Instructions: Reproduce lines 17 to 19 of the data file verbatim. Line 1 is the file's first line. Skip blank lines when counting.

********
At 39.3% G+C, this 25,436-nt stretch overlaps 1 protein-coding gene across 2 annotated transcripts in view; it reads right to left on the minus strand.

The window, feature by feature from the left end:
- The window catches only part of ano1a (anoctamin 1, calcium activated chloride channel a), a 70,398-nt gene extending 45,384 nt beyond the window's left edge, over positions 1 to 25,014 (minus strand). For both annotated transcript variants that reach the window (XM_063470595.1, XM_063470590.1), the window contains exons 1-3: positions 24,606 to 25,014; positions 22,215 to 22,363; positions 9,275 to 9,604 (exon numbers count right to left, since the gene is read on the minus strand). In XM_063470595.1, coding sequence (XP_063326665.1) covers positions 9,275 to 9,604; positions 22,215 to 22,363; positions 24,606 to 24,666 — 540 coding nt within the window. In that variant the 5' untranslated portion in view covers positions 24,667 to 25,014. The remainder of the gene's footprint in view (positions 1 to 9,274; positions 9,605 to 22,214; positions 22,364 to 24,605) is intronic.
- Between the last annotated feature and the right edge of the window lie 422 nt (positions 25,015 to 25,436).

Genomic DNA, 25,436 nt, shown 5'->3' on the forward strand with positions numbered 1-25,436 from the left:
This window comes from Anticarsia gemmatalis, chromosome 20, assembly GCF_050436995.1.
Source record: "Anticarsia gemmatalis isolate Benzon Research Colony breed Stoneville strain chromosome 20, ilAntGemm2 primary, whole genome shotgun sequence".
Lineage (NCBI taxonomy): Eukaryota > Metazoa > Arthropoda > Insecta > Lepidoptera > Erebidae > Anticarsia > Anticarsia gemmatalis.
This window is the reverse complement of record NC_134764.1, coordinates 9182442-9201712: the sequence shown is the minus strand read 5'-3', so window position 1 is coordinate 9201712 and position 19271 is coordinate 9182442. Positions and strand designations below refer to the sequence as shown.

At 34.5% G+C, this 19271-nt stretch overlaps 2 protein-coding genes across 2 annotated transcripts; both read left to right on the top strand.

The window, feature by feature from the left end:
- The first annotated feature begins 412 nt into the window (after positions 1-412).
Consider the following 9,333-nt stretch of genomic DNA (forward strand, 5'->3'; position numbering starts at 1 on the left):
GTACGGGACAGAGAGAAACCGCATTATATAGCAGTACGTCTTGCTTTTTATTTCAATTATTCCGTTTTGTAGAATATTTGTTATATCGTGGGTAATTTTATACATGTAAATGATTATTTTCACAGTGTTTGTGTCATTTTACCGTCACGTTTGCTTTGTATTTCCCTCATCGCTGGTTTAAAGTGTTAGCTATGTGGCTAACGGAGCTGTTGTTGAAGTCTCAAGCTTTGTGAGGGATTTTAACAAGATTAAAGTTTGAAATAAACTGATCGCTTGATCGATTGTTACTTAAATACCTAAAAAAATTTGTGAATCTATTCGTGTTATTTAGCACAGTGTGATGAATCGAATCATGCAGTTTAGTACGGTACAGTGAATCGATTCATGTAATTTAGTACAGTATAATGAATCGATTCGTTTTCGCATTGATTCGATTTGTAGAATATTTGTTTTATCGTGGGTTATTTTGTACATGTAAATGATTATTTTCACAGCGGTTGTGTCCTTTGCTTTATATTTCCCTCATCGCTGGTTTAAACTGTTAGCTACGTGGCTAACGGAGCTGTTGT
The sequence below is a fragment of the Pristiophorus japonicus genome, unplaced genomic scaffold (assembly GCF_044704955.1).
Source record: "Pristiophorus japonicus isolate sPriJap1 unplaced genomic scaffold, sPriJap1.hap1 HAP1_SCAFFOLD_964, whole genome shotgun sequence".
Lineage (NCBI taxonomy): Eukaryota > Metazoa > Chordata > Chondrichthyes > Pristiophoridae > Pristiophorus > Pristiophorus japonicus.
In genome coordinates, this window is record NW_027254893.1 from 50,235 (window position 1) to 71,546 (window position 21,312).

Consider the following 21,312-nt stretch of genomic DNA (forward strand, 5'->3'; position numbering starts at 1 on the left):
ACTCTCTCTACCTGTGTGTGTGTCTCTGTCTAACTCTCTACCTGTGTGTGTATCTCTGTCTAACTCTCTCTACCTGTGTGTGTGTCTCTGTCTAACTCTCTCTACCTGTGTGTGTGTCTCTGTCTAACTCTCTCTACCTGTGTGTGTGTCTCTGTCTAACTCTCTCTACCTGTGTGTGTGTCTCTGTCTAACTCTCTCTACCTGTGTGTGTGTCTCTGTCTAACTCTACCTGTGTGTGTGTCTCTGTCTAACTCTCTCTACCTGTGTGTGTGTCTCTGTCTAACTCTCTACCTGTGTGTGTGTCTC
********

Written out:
Lineage (NCBI taxonomy): Eukaryota > Metazoa > Chordata > Chondrichthyes > Pristiophoridae > Pristiophorus > Pristiophorus japonicus.
In genome coordinates, this window is record NW_027254893.1 from 50,235 (window position 1) to 71,546 (window position 21,312).

Consider the following 21,312-nt stretch of genomic DNA (forward strand, 5'->3'; position numbering starts at 1 on the left):